The active ingredients in plant material are important in determining whether the plant material has potential active chemicals for further testing. Teachers need to either provide various plant materials or herbal plants. It would be advisable if the students worked in groups of two. The following is a suggested list: yew, golden Alexanders (golden meadow parsnip), parsley, pussy willow leaves and/or bark, wild garlic (wild onion), wild iris, bedstraw, larkspur, blue-eyed grass, penstemon, wild licorice, four o'clock, big bluestem grass, basil, and any local plants and/or house plants. You will need at least 5 leaves from the plant in order to get a concentrated amount of liquid for the sterile discs. Remove the ground up plant material from the mortar by means of a pipette and transfer it to an empty sterile plate. Advanced preparation of materials will require the preparation of Luria-Bertani(LB) broth for the E. coli bacteria (at least 24 hrs. before the lab). Add a loop full of E. coli culture to the broth medium and incubate for 24 hrs. On the morning of the lab prepare the nutrient agar. Take 15 g agar, 1000mL distilled water. Mix and heat until the agar dissolves. Stir constantly to avoid burning. Sterilize in a covered container (cotton plugs), using an autoclave. For an alternative method use a pressure cooker at 15 lb pressure for 20 min.
ACTIVE INGREDIENT SCREENING TEST FOR PLANT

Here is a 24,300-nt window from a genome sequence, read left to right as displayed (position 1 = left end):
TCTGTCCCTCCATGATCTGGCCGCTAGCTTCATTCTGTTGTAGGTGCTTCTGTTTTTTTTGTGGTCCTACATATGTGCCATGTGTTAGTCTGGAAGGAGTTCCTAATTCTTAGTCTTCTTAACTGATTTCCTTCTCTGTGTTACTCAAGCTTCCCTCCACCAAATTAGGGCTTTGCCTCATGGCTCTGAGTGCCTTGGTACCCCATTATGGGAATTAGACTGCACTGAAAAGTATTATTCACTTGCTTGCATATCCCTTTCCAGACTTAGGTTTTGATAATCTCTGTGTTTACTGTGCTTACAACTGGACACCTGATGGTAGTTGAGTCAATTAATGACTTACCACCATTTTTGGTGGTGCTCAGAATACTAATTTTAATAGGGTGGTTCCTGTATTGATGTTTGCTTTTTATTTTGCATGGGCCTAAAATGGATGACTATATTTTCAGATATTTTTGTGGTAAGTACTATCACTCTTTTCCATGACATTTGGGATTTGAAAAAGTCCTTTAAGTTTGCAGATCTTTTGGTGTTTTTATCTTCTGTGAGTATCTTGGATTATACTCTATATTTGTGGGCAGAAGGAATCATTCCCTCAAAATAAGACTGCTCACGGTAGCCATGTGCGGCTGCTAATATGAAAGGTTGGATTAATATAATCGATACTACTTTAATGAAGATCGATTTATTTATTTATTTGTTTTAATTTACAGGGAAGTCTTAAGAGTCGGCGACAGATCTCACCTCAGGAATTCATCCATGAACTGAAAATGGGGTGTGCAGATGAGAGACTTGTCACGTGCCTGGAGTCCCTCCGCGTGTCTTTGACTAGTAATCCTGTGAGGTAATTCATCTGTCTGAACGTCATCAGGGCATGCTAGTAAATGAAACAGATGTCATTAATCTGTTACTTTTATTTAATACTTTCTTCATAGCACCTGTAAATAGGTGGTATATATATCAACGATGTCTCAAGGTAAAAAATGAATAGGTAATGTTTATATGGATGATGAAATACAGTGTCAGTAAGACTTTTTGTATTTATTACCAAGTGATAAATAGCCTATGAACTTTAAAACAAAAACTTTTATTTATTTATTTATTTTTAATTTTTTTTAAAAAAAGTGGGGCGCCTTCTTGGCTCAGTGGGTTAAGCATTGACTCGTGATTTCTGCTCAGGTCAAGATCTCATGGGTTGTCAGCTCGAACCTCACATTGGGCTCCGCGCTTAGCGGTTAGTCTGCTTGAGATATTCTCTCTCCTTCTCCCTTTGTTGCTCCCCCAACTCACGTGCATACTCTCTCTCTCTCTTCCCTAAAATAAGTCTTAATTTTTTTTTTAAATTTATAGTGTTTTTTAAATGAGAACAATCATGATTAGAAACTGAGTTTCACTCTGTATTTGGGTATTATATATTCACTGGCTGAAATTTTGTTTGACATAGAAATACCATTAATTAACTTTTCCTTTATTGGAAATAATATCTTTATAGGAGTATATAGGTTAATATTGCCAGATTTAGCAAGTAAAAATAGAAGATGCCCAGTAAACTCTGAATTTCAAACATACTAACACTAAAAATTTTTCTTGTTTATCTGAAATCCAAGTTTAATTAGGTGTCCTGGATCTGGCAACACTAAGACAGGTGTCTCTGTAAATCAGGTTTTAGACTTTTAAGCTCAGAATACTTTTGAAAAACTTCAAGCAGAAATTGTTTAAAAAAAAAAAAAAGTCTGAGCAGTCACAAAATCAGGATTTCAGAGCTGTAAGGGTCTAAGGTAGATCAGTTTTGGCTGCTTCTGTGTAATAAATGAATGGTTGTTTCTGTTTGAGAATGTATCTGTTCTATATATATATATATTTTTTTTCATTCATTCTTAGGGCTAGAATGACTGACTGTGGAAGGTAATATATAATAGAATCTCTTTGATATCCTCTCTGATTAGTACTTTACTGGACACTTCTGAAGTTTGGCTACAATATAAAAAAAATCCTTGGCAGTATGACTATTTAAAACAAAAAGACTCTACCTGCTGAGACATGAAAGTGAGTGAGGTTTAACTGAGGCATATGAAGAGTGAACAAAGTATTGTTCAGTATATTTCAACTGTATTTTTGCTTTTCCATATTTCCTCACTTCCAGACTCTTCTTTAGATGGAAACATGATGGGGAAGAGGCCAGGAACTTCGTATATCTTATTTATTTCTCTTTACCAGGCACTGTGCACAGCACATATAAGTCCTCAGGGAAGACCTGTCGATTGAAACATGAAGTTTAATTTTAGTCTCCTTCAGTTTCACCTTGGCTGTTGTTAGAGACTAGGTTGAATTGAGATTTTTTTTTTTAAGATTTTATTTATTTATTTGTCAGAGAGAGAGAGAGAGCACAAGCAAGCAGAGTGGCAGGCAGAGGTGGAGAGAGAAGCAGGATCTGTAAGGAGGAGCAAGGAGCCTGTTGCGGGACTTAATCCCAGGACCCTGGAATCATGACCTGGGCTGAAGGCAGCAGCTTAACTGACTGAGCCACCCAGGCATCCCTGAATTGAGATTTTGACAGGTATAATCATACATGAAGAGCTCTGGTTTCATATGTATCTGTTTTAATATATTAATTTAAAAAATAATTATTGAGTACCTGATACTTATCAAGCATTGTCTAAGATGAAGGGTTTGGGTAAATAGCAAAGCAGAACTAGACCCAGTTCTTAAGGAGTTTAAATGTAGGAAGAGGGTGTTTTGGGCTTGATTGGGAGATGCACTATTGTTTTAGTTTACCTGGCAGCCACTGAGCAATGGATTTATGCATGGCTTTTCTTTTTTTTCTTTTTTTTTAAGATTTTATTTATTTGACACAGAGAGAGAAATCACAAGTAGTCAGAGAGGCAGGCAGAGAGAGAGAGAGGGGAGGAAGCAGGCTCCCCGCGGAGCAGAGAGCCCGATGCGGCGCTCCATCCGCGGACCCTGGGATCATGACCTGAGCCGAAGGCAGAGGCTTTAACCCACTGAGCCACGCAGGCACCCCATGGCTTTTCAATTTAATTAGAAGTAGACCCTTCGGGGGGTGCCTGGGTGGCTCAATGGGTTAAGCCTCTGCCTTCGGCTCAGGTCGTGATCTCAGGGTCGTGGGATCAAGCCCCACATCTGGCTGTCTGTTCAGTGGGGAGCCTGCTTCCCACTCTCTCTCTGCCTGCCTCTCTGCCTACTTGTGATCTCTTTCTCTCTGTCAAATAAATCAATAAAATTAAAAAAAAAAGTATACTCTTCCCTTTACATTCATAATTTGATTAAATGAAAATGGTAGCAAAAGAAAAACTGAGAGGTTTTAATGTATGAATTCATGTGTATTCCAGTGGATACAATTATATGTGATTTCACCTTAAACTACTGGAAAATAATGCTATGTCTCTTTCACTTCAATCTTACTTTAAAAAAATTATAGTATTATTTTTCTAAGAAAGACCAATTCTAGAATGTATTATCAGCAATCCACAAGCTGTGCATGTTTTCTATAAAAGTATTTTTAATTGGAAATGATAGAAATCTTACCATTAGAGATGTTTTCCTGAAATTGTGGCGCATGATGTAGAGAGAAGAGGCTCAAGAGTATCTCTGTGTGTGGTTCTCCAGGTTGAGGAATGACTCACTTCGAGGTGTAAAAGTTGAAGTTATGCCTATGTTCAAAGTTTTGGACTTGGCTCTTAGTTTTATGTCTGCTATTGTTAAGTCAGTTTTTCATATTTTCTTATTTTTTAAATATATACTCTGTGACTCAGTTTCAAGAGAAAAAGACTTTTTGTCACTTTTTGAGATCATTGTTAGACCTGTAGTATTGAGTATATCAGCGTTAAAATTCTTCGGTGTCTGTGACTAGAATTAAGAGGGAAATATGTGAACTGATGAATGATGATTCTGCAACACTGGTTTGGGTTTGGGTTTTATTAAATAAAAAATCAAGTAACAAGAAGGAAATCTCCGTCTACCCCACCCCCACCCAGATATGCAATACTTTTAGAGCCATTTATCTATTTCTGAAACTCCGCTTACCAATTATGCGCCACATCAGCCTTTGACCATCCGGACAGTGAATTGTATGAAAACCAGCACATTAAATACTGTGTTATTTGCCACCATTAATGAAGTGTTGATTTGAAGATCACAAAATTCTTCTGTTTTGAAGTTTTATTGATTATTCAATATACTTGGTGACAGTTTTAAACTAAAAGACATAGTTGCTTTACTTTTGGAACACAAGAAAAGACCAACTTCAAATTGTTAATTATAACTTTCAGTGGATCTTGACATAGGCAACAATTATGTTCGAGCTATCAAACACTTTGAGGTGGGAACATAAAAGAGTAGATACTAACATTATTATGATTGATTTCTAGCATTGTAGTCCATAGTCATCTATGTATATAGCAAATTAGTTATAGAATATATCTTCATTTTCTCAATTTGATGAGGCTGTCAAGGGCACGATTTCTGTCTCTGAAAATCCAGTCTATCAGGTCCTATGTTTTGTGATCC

Objective: To determine if various plant materials contain active ingredients which will inhibit the growth of bacteria.
- Preparation Of Petri Dishes:
- Preparation Of Plant Materials: (Repeat procedure for each plant)
- Incubation: Invert the agar plates and incubate at 35-37'deg.C for 48 hours.
SAVE THE PLANT MATERIALS IN PETRI DISHES IN THE REFRIGERATOR FOR FUTURE USE.
- Observations: After 48 hours, examine the plates with the plant discs and look for zones of inhibition. This is a clear area formed around the disc due to inhibitory action of the substances in the plant material. If present, measure the diameter of this clear area.
For Further Study: Retest the cells found in the zone of inhibition for continued resistance.
STUDENT DATA SHEET
For measurements of the inhibition zones of the different plant materials, students are to examine the effect of the various plant materials exhibiting active ingredients. Identify the ones that were resistant as slightly sensitive, sensitive and very sensitive. ( no effect =O, slightly sensitive = +, sensitive = ++, very sensitive = +++)
|List of Plant Materials||Zone of Inhibition (diameter)||Degree of sensitivity|
| || |
| || |
| || |
| || |
| || |
| || |
| || |
| || |
| || |
SUMMARY OF DATA
- Which of the following plant materials inhibited the bacteria growth?
- Which of the following plant materials have no effect on the bacteria growth?
- What does the clear zone around the disc indicate in this investigation?
- Why is it important to use sterile techniques in this investigation?
- What variable factors could affect the zone of inhibition in this investigation?
- Why do plants vary so much in their active ingredients? What are the adaptive features of these active ingredients?
SOURCES OF MATERIALS:
All materials and catalogue numbers are from Carolina Biological Supply Company (1-800-334-5551)
Escherichia coli #12-4300
Nutrient agar - Premeasured Packs # 78-9662
Luria Broth Agar #21-6620
Nichrome Wire Inoculating Loop # 21-5826
Disposable Plastic Serological Pipettes #21-4620
Mortar and Pestle #74-2892
Disposable Petri Dishes # 74-1346
The Woodrow Wilson National Fellowship Foundation
CN 5281, Princeton NJ 08543-5281